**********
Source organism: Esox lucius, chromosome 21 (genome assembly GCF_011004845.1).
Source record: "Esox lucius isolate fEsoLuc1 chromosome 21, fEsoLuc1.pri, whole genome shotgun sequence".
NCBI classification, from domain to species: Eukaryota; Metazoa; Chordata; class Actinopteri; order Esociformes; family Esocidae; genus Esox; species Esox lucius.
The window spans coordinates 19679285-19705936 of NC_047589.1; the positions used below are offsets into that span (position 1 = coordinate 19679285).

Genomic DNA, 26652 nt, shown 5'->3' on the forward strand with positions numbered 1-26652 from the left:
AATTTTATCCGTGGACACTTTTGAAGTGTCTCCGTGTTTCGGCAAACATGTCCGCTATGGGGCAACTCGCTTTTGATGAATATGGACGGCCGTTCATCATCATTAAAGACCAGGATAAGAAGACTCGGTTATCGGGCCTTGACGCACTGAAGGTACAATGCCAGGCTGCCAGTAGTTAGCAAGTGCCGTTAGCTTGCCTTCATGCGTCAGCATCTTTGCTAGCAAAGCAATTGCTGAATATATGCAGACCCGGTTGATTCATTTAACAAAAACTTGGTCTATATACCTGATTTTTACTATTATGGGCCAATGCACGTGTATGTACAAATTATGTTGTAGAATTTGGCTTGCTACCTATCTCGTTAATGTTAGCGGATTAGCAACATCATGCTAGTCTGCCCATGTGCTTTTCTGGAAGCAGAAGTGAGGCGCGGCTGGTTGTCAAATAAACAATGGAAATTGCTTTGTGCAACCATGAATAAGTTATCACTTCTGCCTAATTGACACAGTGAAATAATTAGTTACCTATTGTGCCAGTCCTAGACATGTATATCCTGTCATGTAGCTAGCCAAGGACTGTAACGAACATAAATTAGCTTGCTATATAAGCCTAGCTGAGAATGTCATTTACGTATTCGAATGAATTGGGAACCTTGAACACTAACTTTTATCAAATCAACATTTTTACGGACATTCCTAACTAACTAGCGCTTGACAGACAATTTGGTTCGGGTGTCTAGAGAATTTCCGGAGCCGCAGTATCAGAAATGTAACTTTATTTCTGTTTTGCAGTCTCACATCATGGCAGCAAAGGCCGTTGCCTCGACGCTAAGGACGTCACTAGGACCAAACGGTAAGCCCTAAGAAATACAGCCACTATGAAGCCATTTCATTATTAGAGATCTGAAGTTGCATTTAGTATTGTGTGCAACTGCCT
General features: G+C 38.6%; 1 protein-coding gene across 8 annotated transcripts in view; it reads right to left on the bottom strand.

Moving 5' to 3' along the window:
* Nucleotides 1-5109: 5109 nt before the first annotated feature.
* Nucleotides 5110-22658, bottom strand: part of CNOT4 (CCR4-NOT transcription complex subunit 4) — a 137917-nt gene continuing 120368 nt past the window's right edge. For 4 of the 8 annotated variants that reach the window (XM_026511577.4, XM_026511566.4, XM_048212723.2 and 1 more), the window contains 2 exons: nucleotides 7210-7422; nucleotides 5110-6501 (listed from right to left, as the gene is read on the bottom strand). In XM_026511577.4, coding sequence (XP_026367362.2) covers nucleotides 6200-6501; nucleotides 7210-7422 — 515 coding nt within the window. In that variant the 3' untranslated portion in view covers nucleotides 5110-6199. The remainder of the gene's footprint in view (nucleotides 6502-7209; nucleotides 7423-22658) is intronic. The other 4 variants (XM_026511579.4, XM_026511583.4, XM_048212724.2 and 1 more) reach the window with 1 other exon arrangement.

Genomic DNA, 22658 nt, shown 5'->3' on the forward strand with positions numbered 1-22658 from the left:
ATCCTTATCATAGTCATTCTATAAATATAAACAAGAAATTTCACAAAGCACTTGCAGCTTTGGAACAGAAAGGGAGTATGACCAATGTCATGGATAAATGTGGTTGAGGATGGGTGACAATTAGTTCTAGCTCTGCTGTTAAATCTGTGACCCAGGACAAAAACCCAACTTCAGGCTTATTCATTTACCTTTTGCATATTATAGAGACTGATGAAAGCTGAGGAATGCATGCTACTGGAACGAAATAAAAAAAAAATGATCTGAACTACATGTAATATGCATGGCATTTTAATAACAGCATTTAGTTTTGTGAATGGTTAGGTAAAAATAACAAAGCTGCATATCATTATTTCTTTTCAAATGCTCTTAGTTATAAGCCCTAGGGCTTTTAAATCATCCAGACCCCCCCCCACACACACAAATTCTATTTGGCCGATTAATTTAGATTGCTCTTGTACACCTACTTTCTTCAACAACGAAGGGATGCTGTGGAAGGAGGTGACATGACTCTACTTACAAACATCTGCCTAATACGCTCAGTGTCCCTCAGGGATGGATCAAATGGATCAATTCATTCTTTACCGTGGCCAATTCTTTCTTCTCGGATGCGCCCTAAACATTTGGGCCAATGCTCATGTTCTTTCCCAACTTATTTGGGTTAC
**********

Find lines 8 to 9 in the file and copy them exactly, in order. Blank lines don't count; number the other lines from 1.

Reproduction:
Moving 5' to 3' along the window:
* Nucleotides 1-5109: 5109 nt before the first annotated feature.